This was the first sign of a change; people treat me differently when I have Susan with me. Not only can she stop a draining conversation from happening in the first place, but she can start better conversations. Stares are drawn away from me and delegated into smiles at the fluffy poodle next to me. Instead of someone shouting, “wow, that’s the fastest one [wheelchair] I’ve seen!” a person might instead say, “aww, her dog is so happy trotting along!” Instead of strangers asking me if I have “CP or MS,” more people ask me what breed and how old she is (poodle, 10) and we get into a conversation about how young she looks for her age.

When I go someplace without Susan, I notice that the unpleasant interactions more likely than not happen on those occasions.

Sometimes people apologize for giving more attention to my dog than time engaging in conversation with me, but that just tells me that Susan is doing her job. That sweet, quiet, spunky old lady who changed my life from the first time she put her paws up in my lap is also 32 pounds of adorable and 99% effective filter between me and well-meaning yet rude tides of able-bodied people.

Susan seems like the whole world’s emotional support dog. She’s there not only for me, but for my stressed, dog-loving colleagues and clients at the writing center, for members at my synagogue the Friday after the Pittsburgh shooting in October 2018, and for all my fellow neurodivergent people.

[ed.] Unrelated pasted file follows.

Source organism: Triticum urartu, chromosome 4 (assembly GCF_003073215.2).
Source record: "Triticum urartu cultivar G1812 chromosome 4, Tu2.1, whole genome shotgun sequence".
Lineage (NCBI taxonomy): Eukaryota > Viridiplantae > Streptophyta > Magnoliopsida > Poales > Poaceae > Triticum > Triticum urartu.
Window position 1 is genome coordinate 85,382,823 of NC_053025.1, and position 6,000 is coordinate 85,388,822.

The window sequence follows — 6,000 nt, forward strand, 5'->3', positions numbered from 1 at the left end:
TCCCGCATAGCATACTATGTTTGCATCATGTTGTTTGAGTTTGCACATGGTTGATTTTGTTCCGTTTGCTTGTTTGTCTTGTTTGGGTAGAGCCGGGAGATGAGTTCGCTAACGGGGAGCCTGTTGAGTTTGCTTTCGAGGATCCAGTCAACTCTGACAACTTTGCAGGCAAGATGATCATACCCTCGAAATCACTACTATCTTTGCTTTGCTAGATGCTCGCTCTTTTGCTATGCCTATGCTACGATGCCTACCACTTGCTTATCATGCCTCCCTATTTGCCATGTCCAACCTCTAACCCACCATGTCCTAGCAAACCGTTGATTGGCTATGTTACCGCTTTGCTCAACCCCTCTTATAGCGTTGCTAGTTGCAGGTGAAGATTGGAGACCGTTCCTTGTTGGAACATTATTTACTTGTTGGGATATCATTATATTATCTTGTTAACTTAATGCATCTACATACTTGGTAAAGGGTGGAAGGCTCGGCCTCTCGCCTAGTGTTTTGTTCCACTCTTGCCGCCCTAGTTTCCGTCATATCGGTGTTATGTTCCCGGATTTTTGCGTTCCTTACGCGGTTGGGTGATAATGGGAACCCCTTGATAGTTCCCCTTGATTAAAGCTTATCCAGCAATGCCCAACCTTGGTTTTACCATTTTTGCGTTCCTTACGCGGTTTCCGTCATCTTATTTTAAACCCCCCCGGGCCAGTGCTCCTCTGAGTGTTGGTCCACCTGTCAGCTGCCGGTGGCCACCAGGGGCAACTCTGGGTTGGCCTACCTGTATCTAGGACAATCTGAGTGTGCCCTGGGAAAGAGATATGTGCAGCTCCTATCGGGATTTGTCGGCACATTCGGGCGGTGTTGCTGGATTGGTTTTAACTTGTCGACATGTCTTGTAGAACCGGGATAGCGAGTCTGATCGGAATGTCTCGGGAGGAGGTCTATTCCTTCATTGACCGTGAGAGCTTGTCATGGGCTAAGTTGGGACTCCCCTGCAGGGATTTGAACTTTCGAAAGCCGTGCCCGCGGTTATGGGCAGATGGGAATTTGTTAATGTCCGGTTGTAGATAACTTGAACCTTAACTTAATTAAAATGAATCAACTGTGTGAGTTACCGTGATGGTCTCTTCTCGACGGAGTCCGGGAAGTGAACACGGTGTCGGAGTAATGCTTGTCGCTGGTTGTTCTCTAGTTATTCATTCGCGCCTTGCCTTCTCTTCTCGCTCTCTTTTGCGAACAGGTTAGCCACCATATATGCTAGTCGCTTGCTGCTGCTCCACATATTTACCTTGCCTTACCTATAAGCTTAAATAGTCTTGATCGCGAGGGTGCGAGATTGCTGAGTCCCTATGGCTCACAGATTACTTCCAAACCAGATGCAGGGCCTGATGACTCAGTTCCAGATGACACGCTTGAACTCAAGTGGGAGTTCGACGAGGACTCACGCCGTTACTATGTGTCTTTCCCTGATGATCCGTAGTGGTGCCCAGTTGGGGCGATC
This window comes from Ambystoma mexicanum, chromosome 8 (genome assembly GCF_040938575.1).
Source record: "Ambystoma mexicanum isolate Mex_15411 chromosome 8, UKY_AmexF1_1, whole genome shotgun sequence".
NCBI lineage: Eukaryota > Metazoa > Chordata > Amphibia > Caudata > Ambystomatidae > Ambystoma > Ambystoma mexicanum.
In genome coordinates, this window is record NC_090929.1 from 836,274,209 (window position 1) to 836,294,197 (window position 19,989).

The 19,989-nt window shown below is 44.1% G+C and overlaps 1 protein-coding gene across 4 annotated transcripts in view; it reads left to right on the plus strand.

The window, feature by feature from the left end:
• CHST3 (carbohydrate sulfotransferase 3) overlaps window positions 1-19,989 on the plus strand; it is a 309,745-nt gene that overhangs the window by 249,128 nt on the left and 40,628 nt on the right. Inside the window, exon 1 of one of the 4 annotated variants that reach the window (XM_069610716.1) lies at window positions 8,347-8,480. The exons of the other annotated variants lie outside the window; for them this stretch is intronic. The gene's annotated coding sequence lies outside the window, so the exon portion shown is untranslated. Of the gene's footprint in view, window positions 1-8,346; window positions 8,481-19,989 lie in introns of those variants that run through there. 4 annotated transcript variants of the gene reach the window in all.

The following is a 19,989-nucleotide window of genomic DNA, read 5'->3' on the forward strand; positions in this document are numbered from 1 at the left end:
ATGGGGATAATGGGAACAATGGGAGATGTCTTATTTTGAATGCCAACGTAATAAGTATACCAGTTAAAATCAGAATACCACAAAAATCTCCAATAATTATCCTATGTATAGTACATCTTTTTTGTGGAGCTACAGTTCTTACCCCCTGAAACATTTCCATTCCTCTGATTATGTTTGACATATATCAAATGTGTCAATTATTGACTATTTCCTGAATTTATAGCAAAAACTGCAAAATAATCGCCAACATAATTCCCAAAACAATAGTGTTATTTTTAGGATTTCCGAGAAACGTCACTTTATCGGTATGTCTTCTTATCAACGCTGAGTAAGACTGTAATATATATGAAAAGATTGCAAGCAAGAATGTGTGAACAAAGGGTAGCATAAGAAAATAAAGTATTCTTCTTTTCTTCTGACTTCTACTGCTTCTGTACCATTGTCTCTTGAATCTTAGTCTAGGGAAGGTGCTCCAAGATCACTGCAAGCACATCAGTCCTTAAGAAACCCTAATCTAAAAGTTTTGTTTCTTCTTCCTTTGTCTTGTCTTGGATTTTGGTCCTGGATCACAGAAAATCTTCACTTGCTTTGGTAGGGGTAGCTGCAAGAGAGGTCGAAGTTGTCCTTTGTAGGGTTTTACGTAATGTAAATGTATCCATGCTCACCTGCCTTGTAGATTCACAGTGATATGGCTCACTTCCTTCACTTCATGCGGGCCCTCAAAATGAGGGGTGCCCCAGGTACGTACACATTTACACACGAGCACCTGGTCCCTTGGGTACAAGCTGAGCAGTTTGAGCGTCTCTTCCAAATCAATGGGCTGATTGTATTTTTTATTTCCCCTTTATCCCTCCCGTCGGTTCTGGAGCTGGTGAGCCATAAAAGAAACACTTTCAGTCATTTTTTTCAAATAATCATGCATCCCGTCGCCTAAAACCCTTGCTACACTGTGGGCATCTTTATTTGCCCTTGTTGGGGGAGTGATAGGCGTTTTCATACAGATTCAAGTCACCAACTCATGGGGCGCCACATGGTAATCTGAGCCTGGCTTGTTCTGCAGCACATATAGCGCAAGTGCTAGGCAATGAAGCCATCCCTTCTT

It’s hard to quantify the kind of work that Susan does for me, which might make it hard to ever officially certify her. I let way too many people interact with her for her to know when she is or is not “working,” and you are not supposed to interact with a certified service dog at all for risk of distracting them. In my situation, though, distracting is exactly what I need Susan to do–and she loves her job. She doesn’t open doors or pick things up for me, because I don’t need that. I need her as she helps me navigate the weird (not ADA accessible) social territory of being disabled in a world that is not made for people like you.

The editor may be reached at
[email protected]

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Elizabeth Ayers, Author

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    Jennifer Zahabi
    Feb 25, 2019 at 8:10 am

    Totally hear so much truth in that article.. but I have a 12 yr old female wheelchair user and we have been navigating this unaccessible world, adult stares and comments.. but I have noticed is that she stares at people too.. that look different or act differently(autistic).. it is a normal human curiosity to people watch!! I have always told her she is a celebrity!! And we focus on the positive things that come with the wheelchair.. front row parking , getting on the airplane first, lots of non profits that are free to dance, surf, and fly a plane!! It would be nice to read an article about some good things that come with having Special Abilities.. as my son calls it!!